Thursday, August 1, 2013

Humanity cannot be owned

Gene Patenting — The Supreme Court Finally Speaks

In light of recent resolution of US Supreme Court on gene patenting, beyond technicalities, the most important is the final decision. All nine Justices of the Court agreed that the segments of DNA that make up human genes are not patentable subject matter. The Myriad case has raised expectations, now the business model is more clear than yesterday, at least in US. However, nobody talks about those patents already acknowledged and what it happens.
The best summary is in the NEJM article:
The Myriad decision will be an important symbol for those who seek to foster scientific discovery by protecting and expanding the public domain. It also has symbolic resonance with the ideal that our common humanity cannot be owned. The Universal Declaration on the Human Genome and Human Rights declares the human genome to be “the heritage of humanity” and that “the human genome in its natural state shall not give rise to financial gains.”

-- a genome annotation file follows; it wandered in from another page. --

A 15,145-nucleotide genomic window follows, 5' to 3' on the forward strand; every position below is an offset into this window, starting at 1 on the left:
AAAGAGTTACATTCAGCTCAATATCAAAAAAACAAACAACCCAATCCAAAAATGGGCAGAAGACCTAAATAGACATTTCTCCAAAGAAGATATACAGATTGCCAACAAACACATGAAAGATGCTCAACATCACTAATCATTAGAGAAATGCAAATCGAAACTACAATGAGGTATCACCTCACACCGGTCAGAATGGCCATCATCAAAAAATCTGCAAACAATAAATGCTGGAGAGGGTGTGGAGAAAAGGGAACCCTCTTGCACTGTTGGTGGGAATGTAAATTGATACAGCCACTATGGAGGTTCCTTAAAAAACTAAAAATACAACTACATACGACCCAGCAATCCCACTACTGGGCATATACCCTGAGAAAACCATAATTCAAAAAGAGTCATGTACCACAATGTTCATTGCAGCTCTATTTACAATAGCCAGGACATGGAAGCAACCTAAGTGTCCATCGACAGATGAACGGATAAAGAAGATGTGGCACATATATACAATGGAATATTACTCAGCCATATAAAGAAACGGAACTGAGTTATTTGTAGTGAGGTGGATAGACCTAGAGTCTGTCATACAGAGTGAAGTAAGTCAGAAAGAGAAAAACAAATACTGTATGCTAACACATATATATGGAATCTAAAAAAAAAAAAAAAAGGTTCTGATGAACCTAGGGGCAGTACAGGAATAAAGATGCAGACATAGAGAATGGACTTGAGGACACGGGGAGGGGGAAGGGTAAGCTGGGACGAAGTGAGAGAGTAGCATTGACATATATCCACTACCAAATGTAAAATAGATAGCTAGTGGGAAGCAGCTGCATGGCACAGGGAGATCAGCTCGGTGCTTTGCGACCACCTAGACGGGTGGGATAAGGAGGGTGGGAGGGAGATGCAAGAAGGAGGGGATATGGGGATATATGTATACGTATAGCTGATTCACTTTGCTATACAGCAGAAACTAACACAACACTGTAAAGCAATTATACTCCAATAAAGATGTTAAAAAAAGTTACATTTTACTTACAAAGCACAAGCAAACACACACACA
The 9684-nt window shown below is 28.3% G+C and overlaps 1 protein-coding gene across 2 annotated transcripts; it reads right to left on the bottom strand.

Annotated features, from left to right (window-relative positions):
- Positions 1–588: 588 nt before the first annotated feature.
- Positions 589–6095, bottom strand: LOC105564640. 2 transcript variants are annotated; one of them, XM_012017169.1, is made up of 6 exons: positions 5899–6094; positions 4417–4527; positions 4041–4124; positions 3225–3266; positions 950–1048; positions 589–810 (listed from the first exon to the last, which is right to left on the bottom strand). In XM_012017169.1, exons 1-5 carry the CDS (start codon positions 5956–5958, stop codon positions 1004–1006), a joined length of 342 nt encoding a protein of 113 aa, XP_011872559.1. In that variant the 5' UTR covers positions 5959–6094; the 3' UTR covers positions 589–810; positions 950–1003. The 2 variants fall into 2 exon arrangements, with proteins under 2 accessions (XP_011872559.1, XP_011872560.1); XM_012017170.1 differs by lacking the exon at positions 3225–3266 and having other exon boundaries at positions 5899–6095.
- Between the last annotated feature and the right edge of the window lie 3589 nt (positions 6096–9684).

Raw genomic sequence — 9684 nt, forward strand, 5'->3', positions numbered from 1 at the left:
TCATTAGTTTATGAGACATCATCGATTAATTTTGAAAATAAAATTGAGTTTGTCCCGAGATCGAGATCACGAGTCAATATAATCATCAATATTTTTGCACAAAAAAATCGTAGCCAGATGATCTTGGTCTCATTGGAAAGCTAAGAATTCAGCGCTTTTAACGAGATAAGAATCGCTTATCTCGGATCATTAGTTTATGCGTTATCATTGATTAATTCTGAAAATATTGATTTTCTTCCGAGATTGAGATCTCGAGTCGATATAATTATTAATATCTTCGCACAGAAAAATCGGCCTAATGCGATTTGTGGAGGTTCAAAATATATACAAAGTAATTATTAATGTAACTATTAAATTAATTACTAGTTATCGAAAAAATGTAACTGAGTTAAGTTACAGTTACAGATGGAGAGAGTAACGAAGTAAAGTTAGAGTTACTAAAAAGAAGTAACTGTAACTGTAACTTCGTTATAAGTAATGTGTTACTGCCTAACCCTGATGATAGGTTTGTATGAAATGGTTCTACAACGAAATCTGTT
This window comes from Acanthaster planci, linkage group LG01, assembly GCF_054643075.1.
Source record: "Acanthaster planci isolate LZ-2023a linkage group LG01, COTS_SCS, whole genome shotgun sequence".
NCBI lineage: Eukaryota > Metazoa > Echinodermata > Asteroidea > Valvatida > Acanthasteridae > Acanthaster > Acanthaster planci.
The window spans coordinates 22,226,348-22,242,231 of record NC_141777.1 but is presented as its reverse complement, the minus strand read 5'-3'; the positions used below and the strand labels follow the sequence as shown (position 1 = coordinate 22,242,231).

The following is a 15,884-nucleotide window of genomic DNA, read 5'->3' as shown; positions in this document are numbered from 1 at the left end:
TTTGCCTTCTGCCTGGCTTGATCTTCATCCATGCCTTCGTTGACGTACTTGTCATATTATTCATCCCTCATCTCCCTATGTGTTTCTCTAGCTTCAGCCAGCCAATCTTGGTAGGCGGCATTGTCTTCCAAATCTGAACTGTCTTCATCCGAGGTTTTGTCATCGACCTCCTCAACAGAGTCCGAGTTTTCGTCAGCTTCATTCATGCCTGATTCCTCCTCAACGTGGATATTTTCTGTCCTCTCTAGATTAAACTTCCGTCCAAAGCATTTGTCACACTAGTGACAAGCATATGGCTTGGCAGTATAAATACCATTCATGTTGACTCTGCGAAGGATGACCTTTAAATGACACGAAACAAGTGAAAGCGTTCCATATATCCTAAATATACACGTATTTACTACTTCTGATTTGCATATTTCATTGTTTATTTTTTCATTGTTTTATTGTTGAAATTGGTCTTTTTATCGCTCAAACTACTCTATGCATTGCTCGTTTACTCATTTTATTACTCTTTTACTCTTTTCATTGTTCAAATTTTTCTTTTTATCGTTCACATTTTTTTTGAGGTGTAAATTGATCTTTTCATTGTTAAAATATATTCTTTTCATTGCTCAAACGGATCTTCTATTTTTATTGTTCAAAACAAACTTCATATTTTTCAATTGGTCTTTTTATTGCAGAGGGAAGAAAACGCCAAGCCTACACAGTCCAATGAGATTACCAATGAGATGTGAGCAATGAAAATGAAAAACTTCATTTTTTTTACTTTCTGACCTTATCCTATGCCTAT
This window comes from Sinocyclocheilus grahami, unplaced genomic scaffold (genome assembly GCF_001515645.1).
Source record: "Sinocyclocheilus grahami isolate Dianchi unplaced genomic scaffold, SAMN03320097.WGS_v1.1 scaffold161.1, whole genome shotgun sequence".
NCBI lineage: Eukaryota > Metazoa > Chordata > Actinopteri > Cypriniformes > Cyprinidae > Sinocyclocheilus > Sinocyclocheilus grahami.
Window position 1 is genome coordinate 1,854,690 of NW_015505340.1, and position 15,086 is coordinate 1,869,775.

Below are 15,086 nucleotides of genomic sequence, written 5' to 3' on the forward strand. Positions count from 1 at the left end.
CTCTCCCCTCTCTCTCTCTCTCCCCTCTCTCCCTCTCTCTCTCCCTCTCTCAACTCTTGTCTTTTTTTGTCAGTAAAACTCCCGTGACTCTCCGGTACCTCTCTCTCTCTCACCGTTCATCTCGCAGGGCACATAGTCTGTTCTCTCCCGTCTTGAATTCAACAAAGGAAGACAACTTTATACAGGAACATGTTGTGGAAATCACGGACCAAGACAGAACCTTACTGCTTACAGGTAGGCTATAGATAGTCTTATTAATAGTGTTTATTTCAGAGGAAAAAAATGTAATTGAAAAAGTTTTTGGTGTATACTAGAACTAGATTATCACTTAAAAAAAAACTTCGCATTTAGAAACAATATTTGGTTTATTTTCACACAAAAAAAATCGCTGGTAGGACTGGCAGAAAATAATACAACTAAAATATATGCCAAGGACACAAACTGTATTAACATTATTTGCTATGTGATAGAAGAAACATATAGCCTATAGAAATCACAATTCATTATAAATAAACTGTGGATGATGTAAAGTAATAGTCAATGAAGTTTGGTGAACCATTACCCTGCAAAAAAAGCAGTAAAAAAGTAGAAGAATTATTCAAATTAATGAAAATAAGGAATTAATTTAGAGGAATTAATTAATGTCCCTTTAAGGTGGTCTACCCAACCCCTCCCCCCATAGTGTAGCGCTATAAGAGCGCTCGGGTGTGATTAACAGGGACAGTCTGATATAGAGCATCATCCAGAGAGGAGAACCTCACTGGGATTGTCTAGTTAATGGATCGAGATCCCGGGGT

In Europe the patentability of genetic materially is legally protected by the EU's Biotech Directive, which holds that "biological material which is isolated from its natural environment or produced by means of a technical process" may be patentable "even if it previously occurred in nature." FP says: European firms may now have a lot more leeway than their American counterparts.
Does this make any sense? We should start a review process of genetic patents legislation immediately.